Cross posting this. It was written a couple months ago and posted to Mozilla’s Security Blog
This article was coauthored by Aislinn Grigas, Senior Interaction Designer, Firefox Desktop
November 3, 2015
Over the past few months, Mozilla has been improving the user experience of our privacy and security features in Firefox. One specific initiative has focused on the feedback shown in our address bar around a site’s security. The major changes are highlighted below along with the rationale behind each change.
Change to DV Certificate treatment in the address bar
Color and iconography is commonly used today to communicate to users when a site is secure. The most widely used patterns are coloring a lock icon and parts of the address bar green. This treatment has a straightforward rationale given green = good in most cultures. Firefox has historically used two different color treatments for the lock icon – a gray lock for Domain-validated (DV) certificates and a green lock for Extended Validation (EV) certificates. The average user is likely not going to understand this color distinction between EV and DV certificates. The overarching message we want users to take from both certificate states is that their connection to the site is secure. We’re therefore updating the color of the lock when a DV certificate is used to match that of an EV certificate.
Although the same green icon will be used, the UI for a site using EV certificates will continue to differ from a site using a DV certificate. Specifically, EV certificates are used when Certificate Authorities (CA) verify the owner of a domain. Hence, we will continue to include the organization name verified by the CA in the address bar.
Changes to Mixed Content Blocker UI on HTTPS sites
A second change we’re introducing addresses what happens when a page served over a secure connection contains Mixed Content. Firefox’s Mixed Content Blocker proactively blocks Mixed Active Content by default. Users historically saw a shield icon when Mixed Active Content was blocked and were given the option to disable the protection.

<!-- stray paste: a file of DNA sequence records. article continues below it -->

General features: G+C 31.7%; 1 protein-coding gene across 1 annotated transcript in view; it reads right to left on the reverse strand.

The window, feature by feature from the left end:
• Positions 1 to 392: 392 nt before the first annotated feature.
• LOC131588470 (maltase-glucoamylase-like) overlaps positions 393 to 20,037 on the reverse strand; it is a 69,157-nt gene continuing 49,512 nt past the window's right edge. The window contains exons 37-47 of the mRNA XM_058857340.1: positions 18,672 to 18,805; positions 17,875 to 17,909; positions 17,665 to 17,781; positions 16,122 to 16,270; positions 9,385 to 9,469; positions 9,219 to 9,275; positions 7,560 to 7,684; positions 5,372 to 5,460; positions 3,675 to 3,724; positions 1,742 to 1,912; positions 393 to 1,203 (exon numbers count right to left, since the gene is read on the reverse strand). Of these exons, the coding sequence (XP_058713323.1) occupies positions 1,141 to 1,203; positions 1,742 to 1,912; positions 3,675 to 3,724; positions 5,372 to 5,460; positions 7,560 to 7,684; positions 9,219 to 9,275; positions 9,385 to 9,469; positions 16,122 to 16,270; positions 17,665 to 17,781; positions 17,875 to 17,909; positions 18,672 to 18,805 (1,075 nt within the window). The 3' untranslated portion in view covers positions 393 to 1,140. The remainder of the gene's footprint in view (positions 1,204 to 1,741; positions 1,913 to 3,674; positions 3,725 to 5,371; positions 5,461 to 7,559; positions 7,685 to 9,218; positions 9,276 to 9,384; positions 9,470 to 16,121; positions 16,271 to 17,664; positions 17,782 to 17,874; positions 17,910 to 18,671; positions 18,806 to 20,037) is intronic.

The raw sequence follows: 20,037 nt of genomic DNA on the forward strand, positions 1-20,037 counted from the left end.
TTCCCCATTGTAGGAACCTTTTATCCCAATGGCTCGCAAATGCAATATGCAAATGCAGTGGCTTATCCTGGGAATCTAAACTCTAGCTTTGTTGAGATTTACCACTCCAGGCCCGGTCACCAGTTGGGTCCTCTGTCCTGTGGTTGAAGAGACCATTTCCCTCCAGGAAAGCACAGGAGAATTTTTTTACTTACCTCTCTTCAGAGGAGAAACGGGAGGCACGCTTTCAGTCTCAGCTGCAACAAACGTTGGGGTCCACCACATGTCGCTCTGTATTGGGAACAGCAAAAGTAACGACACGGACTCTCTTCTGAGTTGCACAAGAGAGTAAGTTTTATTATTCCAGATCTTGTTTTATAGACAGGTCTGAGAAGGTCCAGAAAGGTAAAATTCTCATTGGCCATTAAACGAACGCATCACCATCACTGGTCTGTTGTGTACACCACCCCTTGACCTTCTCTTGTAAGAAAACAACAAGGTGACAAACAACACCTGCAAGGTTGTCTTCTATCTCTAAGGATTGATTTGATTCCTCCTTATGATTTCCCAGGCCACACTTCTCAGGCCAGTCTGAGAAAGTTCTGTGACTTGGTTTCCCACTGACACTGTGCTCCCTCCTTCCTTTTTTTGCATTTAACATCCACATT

Since the Mixed Content state is closely tied to site security, the information should be communicated in one place instead of having two separate icons. Moreover, we have seen that the number of times users override mixed content protection is slim, and hence the need for dedicated mixed content iconography is diminishing. Firefox is also using the shield icon for another feature in Private Browsing Mode and we want to avoid making the iconography ambiguous.
The updated design that ships with Firefox 42 combines the lock icon with a warning sign which represents Mixed Content. When Firefox blocks Mixed Active Content, we retain the green lock since the HTTP content is blocked and hence the site remains secure.
For users who want to learn more about a site’s security state, we have added an informational panel to further explain differences in page security. This panel appears anytime a user clicks on the lock icon in the address bar.
Previously users could click on the shield icon in the rare case they needed to override mixed content protection. With this new UI, users can still do this by clicking the arrow icon to expose more information about the site security, along with a disable protection button.
Loading Mixed Passive Content on HTTPS sites
There is a second category of Mixed Content called Mixed Passive Content. Firefox does not block Mixed Passive Content by default. However, when it is loaded on an HTTPS page, we let the user know with iconography and text. In previous versions of Firefox, we used a gray warning sign to reflect this case.
We have updated this iconography in Firefox 42 to a gray lock with a yellow warning sign. We degrade the lock from green to gray to emphasize that the site is no longer completely secure. In addition, we use a vibrant color for the warning icon to amplify that there is something wrong with the security state of the page.
We also use this iconography when the certificate or TLS connection used by the website relies on deprecated cryptographic algorithms.
The above changes will be rolled out in Firefox 42. Overall, the design improvements make it simpler for our users to understand whether or not their interactions with a site are secure.
We have made similar changes to the site security indicators in Firefox for Android, which you can learn more about here.